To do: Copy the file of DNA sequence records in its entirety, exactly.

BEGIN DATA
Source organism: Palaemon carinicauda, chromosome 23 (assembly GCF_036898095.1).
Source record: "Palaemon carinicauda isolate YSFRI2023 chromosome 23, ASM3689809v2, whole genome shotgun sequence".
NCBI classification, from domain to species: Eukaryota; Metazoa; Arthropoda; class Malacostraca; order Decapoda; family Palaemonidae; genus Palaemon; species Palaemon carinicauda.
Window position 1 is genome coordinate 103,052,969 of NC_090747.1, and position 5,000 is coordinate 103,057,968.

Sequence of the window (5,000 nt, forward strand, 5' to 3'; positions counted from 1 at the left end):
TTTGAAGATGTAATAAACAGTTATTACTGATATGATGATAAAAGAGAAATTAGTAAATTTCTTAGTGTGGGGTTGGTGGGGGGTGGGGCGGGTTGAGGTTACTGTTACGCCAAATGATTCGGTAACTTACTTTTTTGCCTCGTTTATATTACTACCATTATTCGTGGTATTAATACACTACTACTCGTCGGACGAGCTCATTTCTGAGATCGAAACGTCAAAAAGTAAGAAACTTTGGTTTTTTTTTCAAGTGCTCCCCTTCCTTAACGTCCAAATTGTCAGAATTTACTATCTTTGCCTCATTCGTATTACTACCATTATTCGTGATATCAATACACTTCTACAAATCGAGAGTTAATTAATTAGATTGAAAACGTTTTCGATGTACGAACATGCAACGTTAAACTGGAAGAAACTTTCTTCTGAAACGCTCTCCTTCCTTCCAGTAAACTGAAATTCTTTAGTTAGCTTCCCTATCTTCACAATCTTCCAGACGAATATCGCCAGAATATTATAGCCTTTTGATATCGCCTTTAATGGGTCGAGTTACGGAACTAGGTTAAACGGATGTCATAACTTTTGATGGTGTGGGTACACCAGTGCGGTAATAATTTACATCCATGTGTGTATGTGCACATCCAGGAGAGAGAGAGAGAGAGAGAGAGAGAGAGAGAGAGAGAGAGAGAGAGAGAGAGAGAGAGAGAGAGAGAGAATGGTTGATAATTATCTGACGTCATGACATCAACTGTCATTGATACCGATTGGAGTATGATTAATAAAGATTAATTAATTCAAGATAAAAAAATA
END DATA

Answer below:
Source organism: Palaemon carinicauda, chromosome 23 (assembly GCF_036898095.1).
Source record: "Palaemon carinicauda isolate YSFRI2023 chromosome 23, ASM3689809v2, whole genome shotgun sequence".
NCBI classification, from domain to species: Eukaryota; Metazoa; Arthropoda; class Malacostraca; order Decapoda; family Palaemonidae; genus Palaemon; species Palaemon carinicauda.
Window position 1 is genome coordinate 103,052,969 of NC_090747.1, and position 5,000 is coordinate 103,057,968.

Sequence of the window (5,000 nt, forward strand, 5' to 3'; positions counted from 1 at the left end):
TTTGAAGATGTAATAAACAGTTATTACTGATATGATGATAAAAGAGAAATTAGTAAATTTCTTAGTGTGGGGTTGGTGGGGGGTGGGGCGGGTTGAGGTTACTGTTACGCCAAATGATTCGGTAACTTACTTTTTTGCCTCGTTTATATTACTACCATTATTCGTGGTATTAATACACTACTACTCGTCGGACGAGCTCATTTCTGAGATCGAAACGTCAAAAAGTAAGAAACTTTGGTTTTTTTTTCAAGTGCTCCCCTTCCTTAACGTCCAAATTGTCAGAATTTACTATCTTTGCCTCATTCGTATTACTACCATTATTCGTGATATCAATACACTTCTACAAATCGAGAGTTAATTAATTAGATTGAAAACGTTTTCGATGTACGAACATGCAACGTTAAACTGGAAGAAACTTTCTTCTGAAACGCTCTCCTTCCTTCCAGTAAACTGAAATTCTTTAGTTAGCTTCCCTATCTTCACAATCTTCCAGACGAATATCGCCAGAATATTATAGCCTTTTGATATCGCCTTTAATGGGTCGAGTTACGGAACTAGGTTAAACGGATGTCATAACTTTTGATGGTGTGGGTACACCAGTGCGGTAATAATTTACATCCATGTGTGTATGTGCACATCCAGGAGAGAGAGAGAGAGAGAGAGAGAGAGAGAGAGAGAGAGAGAGAGAGAGAGAGAGAGAGAGAGAGAGAGAATGGTTGATAATTATCTGACGTCATGACATCAACTGTCATTGATACCGATTGGAGTATGATTAATAAAGATTAATTAATTCAAGATAAAAAAATA